After 9 months of mood swings, weight gain and pure exhaustion, my little boy is now here with me. For many women, like me, I received three months of maternity leave. Thank goodness I had AFLAC short term disability and had enough saved sick time, otherwise we would have been hurting financially. The miracle of birth is expensive!
I was told by many people that the three months would fly by, and boy were they right. After the pain of a C-section, emergency surgery for my newborn at 4 weeks, dealing with insurance issues and having the flu go through the house of five, the three months vanished before my eyes. Now it was time to go back to work.
As the date crept up, I kept thinking how can I go back to work? I have been waiting all of my life for this baby, and now I am going to back to 60 hours a week?
Before having my son, it was a no brainer. Of course I was going to come back to work. I loved the people I worked with and had built up a good reputation. I really enjoyed working, and let’s be realistic, some disposable income is nice. Of course it never seemed like disposable income at the time. Oh how little I really knew. Outside of the extra income, I always thought being a stay-at-home mom was too intense for me. The day to day social aspect of work had always been important to me, and I had relished in leading a staff to success. I worked hard and had been fairly successful in my banking career. In my head I knew I had a lot more to learn and accomplish, and as a go-getter, I lived for a challenge. And now my life had been turned upside down.
Every woman who had said “you just won’t understand until you have your own child” now was saying “I told you so”. One of my most hated terms. But, they were right.
I had many, many sleepless nights, tossing and turning. What was I going to do? Was I really even contemplating the idea of wanting to be a full time stay-at-home mom? It was just such a strange feeling for me and something I completely did not expect.
In the ongoing debate for new moms of staying home or going back to work, I believe there is no right answer. Most women have no choice but to go back to work. Others feel as though, the only right thing is to stay at home with their child. If you do any type of research online, you will find many articles written about these topics. Most of all these articles focus on the negatives and are extremely one sided. I truly believe that there is no right answer. For this reason, I have chosen to focus on the benefits of either decision: going back to work or staying at home. There are great cases that can be made for both decisions.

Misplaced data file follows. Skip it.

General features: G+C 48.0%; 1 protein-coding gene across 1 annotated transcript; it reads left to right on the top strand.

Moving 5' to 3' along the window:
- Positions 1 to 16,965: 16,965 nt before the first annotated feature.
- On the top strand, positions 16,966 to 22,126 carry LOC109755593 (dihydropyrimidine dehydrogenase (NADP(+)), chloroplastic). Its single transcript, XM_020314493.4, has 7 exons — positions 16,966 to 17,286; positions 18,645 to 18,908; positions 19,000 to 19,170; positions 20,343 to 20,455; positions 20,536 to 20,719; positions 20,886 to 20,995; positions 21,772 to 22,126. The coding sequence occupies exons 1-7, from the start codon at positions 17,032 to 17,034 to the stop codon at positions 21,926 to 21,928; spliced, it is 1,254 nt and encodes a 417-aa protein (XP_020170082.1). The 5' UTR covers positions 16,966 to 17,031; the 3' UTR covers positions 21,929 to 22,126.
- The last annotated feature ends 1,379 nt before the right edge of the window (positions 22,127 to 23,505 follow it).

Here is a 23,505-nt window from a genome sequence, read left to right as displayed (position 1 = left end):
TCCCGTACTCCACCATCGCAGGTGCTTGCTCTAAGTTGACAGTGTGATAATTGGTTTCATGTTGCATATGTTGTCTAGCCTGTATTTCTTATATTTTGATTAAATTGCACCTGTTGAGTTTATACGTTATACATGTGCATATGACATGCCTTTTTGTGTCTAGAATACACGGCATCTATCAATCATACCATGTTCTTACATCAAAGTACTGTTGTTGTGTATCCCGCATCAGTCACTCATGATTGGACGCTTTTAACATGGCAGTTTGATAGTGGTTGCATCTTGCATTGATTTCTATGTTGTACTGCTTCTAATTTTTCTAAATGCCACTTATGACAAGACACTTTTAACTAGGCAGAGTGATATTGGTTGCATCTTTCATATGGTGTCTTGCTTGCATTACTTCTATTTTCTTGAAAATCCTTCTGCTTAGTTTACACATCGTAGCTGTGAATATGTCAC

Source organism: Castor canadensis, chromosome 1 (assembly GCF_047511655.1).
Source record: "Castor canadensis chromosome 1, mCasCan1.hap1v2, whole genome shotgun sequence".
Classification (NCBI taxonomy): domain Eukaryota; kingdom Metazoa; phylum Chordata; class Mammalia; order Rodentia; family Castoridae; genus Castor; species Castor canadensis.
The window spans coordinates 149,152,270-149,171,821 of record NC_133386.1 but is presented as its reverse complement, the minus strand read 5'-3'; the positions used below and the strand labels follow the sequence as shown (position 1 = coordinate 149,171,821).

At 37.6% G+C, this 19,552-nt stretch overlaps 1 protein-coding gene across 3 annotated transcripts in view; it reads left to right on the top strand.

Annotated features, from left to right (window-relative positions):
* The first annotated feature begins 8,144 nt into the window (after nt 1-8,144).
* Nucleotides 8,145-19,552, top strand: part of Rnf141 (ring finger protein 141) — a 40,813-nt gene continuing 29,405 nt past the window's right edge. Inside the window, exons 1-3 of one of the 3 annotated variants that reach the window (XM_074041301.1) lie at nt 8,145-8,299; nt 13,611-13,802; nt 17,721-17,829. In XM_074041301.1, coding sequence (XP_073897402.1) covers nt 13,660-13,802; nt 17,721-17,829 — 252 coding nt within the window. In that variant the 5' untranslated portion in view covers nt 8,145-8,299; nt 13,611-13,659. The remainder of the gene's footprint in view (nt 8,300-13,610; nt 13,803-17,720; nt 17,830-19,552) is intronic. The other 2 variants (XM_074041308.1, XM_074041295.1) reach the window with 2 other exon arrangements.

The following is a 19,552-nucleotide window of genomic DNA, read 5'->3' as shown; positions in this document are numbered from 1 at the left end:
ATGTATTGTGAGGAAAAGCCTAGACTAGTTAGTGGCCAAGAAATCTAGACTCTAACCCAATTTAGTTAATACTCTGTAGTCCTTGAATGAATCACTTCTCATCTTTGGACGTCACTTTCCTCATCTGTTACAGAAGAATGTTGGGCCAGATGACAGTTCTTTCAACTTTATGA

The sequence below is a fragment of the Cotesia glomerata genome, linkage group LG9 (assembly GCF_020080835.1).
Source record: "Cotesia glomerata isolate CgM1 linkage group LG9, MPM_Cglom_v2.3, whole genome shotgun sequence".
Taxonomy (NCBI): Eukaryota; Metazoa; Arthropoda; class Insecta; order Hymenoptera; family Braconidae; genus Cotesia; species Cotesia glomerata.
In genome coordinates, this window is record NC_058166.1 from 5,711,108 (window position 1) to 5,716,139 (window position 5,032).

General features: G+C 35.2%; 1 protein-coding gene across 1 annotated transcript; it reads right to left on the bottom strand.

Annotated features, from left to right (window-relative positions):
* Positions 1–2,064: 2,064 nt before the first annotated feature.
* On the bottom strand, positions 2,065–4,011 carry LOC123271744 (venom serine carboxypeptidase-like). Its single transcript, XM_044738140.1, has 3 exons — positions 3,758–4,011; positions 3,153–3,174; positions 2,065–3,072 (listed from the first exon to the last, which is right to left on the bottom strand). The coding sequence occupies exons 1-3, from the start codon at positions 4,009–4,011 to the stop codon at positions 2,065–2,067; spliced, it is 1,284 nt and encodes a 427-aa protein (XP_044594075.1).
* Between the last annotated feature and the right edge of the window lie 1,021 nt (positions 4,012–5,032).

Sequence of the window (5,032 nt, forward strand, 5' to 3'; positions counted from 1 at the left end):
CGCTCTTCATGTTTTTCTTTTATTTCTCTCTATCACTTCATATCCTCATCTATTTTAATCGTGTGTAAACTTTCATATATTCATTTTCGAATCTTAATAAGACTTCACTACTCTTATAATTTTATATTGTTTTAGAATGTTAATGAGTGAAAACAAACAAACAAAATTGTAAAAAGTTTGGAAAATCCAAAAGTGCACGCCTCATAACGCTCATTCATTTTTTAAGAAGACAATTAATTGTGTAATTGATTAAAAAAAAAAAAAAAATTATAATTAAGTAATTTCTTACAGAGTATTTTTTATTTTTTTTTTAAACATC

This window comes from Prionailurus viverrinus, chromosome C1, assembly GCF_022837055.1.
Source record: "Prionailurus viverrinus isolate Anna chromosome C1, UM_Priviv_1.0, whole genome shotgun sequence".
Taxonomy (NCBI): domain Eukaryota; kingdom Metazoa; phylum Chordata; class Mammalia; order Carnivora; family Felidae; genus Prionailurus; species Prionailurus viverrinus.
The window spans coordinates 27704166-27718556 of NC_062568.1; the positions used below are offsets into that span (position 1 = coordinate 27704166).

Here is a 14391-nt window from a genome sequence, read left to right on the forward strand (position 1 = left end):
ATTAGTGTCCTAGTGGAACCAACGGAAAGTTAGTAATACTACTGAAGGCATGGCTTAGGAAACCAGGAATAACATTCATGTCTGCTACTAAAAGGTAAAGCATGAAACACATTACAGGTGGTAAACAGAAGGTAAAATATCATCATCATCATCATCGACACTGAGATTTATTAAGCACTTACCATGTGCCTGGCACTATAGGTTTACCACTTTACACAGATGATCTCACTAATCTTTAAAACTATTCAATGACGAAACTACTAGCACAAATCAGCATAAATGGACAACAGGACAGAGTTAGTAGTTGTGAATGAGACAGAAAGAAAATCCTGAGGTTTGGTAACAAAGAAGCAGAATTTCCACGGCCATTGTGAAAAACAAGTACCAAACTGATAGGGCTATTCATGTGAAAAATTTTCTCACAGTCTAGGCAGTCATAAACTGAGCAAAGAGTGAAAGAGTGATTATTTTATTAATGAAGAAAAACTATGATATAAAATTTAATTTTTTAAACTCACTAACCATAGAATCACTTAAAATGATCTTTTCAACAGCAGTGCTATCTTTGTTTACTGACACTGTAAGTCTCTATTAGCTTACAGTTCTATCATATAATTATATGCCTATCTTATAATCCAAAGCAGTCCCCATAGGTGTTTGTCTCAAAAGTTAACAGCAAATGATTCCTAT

Benefits of going back to work:
- Increase in self-esteem for parent
- Childcare promotes early socialization outside of the home
- Children show more independence earlier
- Education and work ethic is promoted early
Benefits of staying at home:
- Will be there for all of the important firsts
- Children have less sick days
- Children show less signs of stress
- More family time is available
After many long conversations with several moms, I have come to my own conclusion with this long time debate. I think the well-being of the child really comes down to the character of the parent (as a general rule), not the idea of staying at home or going back to work. If the parents (single or couple) instill good morals in their children and pick childcare providers that share their character and style of parenting (or substitutability of parental care (Becker 1981)), they will have strong and well-adjusted children. There are too many examples of amazing working parents and equally amazing stay-at-home moms, that have raised exceptional children, that I can come up with no other conclusion.
Finances, of course, are one of the biggest things families need to think about. As with the miracle of birth, childcare is expensive. Whether a family chooses a nanny, a friend, family member, or a childcare center, many times money makes the ultimate decision. The costs range widely, and many families recommend starting the search early. Costs differ from type of childcare, and where in the country, city or rural area.
In my case, due to our concerns about my son’s health, we needed one on one care (in other words a nanny), which is by far the most expensive option. With childcare estimates pretty much taking up my paycheck and barely being able to see my family, the difficult decision was made. I would be a stay-at-home mom, for at least a few years.
I chose to come back to my work and give a five week notice, hoping to clean up any loose ends and prepare a smooth transition. My first week back, I saw my newborn son, on average, one hour a day awake. My husband definitely missed my role at home, and I had little time to spend with him and my precious step kids as well. My mom and girlfriend had been my angels for those five weeks and I am so thankful for their help. If I had any hesitations, the first week made me realize that I was making the right decision for my family.
I pray I have made the right decision for my son, my family and me. But either way, this is going to be an adventure.
Since I originally posted this in 2015, we have added one more child to the mix. I have no regrets, but I do miss working outside of the home. And I can’t wait to get back to work.